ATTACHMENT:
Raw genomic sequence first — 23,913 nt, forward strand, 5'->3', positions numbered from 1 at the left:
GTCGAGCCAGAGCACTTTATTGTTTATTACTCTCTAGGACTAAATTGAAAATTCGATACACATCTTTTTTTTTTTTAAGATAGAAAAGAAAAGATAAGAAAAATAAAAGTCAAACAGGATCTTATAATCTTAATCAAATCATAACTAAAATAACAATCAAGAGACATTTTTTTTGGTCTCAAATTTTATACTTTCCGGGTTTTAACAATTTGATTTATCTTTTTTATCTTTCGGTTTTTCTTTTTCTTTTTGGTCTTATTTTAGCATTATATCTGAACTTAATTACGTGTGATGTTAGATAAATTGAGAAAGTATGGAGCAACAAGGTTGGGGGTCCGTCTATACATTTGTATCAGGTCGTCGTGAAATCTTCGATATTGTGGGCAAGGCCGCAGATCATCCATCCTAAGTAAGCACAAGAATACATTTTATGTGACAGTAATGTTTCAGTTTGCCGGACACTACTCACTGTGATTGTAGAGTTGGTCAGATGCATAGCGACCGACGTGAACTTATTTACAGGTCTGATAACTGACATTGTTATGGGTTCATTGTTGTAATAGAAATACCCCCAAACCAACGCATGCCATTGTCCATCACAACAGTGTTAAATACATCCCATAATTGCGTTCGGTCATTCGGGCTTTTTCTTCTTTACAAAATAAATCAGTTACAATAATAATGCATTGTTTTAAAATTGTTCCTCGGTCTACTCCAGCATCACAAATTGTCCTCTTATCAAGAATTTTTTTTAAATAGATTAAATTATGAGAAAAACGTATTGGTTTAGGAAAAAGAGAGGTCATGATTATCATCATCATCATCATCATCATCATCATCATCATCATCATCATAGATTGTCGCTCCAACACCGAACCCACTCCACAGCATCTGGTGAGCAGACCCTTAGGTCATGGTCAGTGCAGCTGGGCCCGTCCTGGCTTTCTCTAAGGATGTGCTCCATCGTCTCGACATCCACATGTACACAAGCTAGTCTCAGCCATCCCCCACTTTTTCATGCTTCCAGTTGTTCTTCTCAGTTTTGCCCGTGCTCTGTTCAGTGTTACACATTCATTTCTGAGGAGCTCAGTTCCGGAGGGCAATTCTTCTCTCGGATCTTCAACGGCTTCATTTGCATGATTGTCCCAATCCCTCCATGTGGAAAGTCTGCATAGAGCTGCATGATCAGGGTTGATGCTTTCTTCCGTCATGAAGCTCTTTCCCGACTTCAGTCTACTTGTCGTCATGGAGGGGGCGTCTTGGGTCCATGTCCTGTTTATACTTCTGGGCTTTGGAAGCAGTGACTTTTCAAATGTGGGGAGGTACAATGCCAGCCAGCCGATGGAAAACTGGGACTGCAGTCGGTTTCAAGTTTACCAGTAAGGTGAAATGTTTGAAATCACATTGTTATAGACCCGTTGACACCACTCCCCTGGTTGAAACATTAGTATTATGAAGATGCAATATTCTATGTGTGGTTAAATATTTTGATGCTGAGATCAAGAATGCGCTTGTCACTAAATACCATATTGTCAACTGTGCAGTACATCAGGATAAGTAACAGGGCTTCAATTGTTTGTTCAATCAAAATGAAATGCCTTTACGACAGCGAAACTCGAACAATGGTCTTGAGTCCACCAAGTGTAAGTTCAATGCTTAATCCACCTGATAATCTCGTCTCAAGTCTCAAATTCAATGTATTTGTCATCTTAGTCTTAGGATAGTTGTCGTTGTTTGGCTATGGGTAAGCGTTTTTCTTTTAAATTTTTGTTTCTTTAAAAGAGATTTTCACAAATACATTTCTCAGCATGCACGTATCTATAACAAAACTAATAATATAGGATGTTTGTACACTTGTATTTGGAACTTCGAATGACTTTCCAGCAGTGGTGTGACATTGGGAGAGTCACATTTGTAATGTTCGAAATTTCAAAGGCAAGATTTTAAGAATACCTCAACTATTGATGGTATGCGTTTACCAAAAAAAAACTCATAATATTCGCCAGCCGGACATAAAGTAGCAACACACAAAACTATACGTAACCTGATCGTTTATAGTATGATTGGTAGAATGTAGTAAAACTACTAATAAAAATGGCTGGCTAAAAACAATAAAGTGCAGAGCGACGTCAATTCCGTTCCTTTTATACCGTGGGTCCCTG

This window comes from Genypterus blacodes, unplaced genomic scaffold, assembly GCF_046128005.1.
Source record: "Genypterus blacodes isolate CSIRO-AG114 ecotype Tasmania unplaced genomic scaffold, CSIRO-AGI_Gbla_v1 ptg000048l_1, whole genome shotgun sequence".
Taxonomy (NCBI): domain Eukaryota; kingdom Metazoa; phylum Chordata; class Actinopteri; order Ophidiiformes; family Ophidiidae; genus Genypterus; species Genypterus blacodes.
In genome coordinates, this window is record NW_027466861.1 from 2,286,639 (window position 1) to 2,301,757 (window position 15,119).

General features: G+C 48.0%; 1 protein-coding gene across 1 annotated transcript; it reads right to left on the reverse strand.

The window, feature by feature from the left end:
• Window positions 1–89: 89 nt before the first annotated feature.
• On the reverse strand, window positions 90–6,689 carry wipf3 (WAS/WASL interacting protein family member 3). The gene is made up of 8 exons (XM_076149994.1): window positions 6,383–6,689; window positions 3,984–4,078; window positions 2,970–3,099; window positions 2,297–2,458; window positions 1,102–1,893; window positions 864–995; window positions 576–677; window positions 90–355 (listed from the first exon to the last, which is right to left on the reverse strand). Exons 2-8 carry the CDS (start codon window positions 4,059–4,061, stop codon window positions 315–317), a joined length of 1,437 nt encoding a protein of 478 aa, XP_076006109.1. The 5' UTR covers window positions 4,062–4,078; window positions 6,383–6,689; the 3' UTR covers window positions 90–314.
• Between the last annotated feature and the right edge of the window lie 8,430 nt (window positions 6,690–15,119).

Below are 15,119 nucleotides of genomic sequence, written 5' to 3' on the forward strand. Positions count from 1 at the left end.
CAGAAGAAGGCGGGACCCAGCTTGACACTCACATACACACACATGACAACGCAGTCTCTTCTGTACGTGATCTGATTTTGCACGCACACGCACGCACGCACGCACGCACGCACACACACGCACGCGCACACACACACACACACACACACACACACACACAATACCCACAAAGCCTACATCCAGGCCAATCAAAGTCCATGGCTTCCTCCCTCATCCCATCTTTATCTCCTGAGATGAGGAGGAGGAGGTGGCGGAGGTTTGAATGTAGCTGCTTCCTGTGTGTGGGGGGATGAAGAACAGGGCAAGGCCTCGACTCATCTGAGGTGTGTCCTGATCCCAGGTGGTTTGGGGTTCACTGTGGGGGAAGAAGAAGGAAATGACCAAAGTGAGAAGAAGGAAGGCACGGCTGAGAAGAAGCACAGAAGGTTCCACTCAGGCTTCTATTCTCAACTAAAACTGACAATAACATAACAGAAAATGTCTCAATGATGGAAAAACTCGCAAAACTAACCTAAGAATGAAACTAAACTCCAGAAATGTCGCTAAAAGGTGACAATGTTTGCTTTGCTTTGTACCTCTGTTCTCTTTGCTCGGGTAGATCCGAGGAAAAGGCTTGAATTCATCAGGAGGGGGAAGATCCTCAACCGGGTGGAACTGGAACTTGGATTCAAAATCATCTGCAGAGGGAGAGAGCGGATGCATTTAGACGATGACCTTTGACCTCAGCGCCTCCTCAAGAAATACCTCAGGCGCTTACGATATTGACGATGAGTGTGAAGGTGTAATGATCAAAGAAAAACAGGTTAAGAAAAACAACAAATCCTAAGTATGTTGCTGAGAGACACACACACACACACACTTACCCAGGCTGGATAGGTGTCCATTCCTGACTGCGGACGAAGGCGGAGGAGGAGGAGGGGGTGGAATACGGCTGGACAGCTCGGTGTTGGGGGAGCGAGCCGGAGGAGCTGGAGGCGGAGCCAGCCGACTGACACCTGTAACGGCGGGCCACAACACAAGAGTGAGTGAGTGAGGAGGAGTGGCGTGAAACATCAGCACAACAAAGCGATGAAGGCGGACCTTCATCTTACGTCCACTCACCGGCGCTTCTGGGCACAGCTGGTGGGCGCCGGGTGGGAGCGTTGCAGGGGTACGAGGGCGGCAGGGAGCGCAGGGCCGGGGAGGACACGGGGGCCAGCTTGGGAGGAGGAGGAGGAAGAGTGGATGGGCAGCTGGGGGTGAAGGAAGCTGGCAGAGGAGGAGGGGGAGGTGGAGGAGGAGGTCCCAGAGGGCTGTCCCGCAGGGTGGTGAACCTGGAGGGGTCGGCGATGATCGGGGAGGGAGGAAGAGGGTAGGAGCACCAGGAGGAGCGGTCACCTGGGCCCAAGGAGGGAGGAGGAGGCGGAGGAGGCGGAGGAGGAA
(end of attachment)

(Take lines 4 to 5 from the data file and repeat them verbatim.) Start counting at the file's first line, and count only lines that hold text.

Source record: "Genypterus blacodes isolate CSIRO-AG114 ecotype Tasmania unplaced genomic scaffold, CSIRO-AGI_Gbla_v1 ptg000048l_1, whole genome shotgun sequence".
Taxonomy (NCBI): domain Eukaryota; kingdom Metazoa; phylum Chordata; class Actinopteri; order Ophidiiformes; family Ophidiidae; genus Genypterus; species Genypterus blacodes.